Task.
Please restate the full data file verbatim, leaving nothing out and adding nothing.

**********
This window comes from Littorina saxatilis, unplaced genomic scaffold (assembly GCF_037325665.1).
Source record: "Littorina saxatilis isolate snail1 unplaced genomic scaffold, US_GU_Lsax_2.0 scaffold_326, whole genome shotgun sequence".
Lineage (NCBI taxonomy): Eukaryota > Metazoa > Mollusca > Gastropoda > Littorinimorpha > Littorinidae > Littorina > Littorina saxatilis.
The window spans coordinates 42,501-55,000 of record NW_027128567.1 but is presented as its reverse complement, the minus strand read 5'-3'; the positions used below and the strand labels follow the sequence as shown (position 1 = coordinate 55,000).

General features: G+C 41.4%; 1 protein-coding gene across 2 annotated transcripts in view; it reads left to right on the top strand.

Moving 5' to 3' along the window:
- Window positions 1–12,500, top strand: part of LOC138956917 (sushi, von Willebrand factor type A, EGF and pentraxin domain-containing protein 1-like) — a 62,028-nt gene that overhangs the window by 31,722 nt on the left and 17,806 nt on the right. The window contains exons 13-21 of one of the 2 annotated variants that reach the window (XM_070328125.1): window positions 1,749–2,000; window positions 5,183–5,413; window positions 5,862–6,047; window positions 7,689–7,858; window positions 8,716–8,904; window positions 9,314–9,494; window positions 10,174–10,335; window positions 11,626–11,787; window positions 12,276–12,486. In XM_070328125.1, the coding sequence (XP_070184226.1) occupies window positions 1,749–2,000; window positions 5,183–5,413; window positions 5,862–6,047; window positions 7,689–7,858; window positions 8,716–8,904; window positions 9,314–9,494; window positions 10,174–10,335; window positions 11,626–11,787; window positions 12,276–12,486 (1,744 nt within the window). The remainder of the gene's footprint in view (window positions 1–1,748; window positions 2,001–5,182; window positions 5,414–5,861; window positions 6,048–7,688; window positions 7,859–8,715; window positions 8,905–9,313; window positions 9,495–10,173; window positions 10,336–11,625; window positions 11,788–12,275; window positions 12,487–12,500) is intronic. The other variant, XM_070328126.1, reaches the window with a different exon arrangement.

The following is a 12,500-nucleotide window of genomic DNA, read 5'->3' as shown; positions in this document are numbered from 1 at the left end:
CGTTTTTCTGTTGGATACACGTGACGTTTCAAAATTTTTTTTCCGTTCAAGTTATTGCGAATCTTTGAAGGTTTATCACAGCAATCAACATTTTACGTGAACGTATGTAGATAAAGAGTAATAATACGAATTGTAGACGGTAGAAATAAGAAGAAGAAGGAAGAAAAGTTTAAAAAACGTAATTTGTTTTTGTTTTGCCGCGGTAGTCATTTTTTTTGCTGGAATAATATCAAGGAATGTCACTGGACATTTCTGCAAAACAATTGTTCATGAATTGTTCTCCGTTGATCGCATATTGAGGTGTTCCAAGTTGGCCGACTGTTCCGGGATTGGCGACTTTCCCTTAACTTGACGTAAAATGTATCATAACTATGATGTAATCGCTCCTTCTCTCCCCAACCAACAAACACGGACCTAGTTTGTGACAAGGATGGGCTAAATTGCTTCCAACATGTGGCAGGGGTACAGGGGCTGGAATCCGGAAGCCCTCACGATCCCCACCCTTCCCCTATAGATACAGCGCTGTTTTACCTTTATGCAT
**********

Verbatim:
This window comes from Littorina saxatilis, unplaced genomic scaffold (assembly GCF_037325665.1).
Source record: "Littorina saxatilis isolate snail1 unplaced genomic scaffold, US_GU_Lsax_2.0 scaffold_326, whole genome shotgun sequence".
Lineage (NCBI taxonomy): Eukaryota > Metazoa > Mollusca > Gastropoda > Littorinimorpha > Littorinidae > Littorina > Littorina saxatilis.
The window spans coordinates 42,501-55,000 of record NW_027128567.1 but is presented as its reverse complement, the minus strand read 5'-3'; the positions used below and the strand labels follow the sequence as shown (position 1 = coordinate 55,000).

General features: G+C 41.4%; 1 protein-coding gene across 2 annotated transcripts in view; it reads left to right on the top strand.

Moving 5' to 3' along the window:
- Window positions 1–12,500, top strand: part of LOC138956917 (sushi, von Willebrand factor type A, EGF and pentraxin domain-containing protein 1-like) — a 62,028-nt gene that overhangs the window by 31,722 nt on the left and 17,806 nt on the right. The window contains exons 13-21 of one of the 2 annotated variants that reach the window (XM_070328125.1): window positions 1,749–2,000; window positions 5,183–5,413; window positions 5,862–6,047; window positions 7,689–7,858; window positions 8,716–8,904; window positions 9,314–9,494; window positions 10,174–10,335; window positions 11,626–11,787; window positions 12,276–12,486. In XM_070328125.1, the coding sequence (XP_070184226.1) occupies window positions 1,749–2,000; window positions 5,183–5,413; window positions 5,862–6,047; window positions 7,689–7,858; window positions 8,716–8,904; window positions 9,314–9,494; window positions 10,174–10,335; window positions 11,626–11,787; window positions 12,276–12,486 (1,744 nt within the window). The remainder of the gene's footprint in view (window positions 1–1,748; window positions 2,001–5,182; window positions 5,414–5,861; window positions 6,048–7,688; window positions 7,859–8,715; window positions 8,905–9,313; window positions 9,495–10,173; window positions 10,336–11,625; window positions 11,788–12,275; window positions 12,487–12,500) is intronic. The other variant, XM_070328126.1, reaches the window with a different exon arrangement.

The following is a 12,500-nucleotide window of genomic DNA, read 5'->3' as shown; positions in this document are numbered from 1 at the left end:
CGTTTTTCTGTTGGATACACGTGACGTTTCAAAATTTTTTTTCCGTTCAAGTTATTGCGAATCTTTGAAGGTTTATCACAGCAATCAACATTTTACGTGAACGTATGTAGATAAAGAGTAATAATACGAATTGTAGACGGTAGAAATAAGAAGAAGAAGGAAGAAAAGTTTAAAAAACGTAATTTGTTTTTGTTTTGCCGCGGTAGTCATTTTTTTTGCTGGAATAATATCAAGGAATGTCACTGGACATTTCTGCAAAACAATTGTTCATGAATTGTTCTCCGTTGATCGCATATTGAGGTGTTCCAAGTTGGCCGACTGTTCCGGGATTGGCGACTTTCCCTTAACTTGACGTAAAATGTATCATAACTATGATGTAATCGCTCCTTCTCTCCCCAACCAACAAACACGGACCTAGTTTGTGACAAGGATGGGCTAAATTGCTTCCAACATGTGGCAGGGGTACAGGGGCTGGAATCCGGAAGCCCTCACGATCCCCACCCTTCCCCTATAGATACAGCGCTGTTTTACCTTTATGCAT